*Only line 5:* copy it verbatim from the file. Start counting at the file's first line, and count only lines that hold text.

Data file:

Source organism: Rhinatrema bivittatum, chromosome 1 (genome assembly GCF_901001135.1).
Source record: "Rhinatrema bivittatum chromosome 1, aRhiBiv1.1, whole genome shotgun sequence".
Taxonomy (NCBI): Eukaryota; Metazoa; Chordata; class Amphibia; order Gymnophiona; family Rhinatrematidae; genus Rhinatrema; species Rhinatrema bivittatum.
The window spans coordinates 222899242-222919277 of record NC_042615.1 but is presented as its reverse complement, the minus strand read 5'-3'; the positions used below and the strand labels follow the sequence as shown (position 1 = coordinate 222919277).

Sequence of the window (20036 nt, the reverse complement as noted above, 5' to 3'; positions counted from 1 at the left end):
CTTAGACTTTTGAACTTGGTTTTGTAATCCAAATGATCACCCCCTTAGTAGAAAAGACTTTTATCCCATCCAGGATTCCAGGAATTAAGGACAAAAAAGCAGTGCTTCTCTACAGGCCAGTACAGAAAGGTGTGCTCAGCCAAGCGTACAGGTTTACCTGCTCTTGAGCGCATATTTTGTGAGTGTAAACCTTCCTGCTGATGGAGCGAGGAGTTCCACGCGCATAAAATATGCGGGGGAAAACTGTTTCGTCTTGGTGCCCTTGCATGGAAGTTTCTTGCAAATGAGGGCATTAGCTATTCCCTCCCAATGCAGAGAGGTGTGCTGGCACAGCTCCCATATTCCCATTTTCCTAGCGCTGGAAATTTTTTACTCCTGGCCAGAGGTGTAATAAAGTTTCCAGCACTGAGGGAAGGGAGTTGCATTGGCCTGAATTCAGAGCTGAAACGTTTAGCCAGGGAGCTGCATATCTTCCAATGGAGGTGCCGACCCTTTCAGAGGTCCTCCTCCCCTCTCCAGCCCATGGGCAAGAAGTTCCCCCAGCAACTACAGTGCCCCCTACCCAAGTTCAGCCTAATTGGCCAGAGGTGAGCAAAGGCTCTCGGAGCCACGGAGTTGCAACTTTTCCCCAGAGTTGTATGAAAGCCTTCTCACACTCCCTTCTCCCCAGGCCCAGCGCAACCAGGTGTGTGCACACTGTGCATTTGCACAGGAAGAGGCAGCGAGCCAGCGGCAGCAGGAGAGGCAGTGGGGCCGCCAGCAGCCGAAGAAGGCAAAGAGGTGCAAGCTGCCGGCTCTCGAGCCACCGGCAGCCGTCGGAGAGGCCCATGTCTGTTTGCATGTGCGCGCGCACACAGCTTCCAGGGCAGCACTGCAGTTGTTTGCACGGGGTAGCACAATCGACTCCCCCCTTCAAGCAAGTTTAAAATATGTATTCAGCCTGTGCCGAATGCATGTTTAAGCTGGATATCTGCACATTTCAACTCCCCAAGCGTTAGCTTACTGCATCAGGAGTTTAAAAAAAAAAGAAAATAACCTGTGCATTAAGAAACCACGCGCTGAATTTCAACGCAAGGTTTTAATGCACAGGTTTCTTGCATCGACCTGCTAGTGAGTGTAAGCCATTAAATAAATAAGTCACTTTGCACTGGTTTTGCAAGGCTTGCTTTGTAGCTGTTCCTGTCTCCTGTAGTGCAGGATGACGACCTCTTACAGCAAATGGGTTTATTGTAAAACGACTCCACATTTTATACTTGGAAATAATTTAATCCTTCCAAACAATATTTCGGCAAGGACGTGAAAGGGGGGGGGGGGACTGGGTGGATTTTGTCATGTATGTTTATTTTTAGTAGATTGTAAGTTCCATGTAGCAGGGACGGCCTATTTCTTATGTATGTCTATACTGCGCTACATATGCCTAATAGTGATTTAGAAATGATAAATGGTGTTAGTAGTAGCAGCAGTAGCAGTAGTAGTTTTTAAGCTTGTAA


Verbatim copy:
Sequence of the window (20036 nt, the reverse complement as noted above, 5' to 3'; positions counted from 1 at the left end):